The header contains the metadata about the response. All of this information is transferred to the browser when you make a request to a URL in your browser (for example, when you surf to a web page online), but the browser doesn’t show you this information. You can see the header information using the Chrome Developer Tools console by looking on the Network tab.

  3. Now let’s specify the method. The GET method (read) is implied by default when no other method is specified, but we’ll make it explicit here with the -X parameter:

    curl -X GET -I

    When you go to a website, you submit the request using the GET HTTP method. There are other HTTP methods you can use when interacting with REST APIs. Here are the common methods used when working with REST endpoints:

    HTTP Method Description
    POST Create a resource
    GET Read a resource
    PUT Update a resource
    DELETE Delete a resource

    GET is used by default with curl requests. If you use curl to make HTTP requests other than GET, you need to specify the HTTP method.

Unpacking the weather API curl request

Let’s look more closely at the request you submitted for the weather in the previous topic (Make a curl call):

curl -X GET -H "Cache-Control: no-cache" -H "Postman-Token: 930d08d6-7b2a-6ea2-0725-27324755c684" ""

(In the above code, replace APIKEY with your actual API key.)

curl has shorthand names for the various options that you include with your request.

Here’s what the commands mean:

  • -X GET. The -X signifies the method used for the request. Common options are GET, POST, DELETE, PUT. (You might also see --get used instead. Most curl commands have a couple of different representations. -X GET can also be written as --get.)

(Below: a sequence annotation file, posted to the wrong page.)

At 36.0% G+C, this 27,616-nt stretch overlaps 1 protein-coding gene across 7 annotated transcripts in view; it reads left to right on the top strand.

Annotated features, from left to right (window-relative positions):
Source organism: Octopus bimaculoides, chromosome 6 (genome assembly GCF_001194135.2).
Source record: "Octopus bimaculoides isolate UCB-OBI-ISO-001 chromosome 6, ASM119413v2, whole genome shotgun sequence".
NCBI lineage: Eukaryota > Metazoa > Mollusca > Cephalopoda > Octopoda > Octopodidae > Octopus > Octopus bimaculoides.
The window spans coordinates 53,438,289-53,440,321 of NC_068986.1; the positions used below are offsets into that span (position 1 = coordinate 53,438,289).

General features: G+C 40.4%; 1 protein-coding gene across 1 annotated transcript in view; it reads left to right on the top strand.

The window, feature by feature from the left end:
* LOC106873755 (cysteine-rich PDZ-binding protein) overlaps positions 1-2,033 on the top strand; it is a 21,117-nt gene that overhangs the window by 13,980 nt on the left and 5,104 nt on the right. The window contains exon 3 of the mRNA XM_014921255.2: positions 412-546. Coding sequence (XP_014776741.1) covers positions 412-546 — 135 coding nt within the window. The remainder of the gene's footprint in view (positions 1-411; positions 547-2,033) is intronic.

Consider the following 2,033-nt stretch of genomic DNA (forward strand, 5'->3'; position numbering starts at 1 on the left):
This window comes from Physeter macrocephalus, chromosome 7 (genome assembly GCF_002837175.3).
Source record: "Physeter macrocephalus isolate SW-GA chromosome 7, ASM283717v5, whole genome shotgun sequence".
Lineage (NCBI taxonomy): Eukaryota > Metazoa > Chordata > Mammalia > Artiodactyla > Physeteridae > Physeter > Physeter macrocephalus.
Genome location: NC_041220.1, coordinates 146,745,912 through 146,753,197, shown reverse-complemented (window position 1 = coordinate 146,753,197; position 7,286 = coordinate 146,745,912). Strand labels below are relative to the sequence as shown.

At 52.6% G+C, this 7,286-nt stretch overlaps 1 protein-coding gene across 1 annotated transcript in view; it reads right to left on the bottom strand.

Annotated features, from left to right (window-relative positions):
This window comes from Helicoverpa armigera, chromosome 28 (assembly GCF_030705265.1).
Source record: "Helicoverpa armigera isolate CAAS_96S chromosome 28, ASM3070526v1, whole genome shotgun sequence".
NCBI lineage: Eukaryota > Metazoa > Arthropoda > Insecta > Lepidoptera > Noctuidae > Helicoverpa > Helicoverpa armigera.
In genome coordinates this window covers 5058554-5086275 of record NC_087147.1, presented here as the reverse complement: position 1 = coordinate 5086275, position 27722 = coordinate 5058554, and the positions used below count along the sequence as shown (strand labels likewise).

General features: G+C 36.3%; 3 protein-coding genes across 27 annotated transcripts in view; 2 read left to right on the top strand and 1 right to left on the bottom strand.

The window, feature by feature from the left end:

• -H. Submits a custom header. Include an additional -H for each header key-value pair you’re submitting.

Query strings and parameters

The zip code (zip), app ID (appid), and units (units) parameters were passed to the endpoint using “query strings.” The ? appended to the URL indicates the start of the query string. The query string parameters are the parameters that appear after the ?:


(In the above code, replace APIKEY with your actual API key.)

After the query string, each parameter is separated from other parameters by the ampersand & symbol. The order of the query string parameters doesn’t matter. The order only matters if the parameters are on the left of the query string (and thus part of the URL itself). Any configurable parts of the endpoint that appear before the query string are called path parameters (we’ll dive into these later).

Common curl commands related to REST

curl has a lot of possible commands, but the following are the most common when working with REST APIs.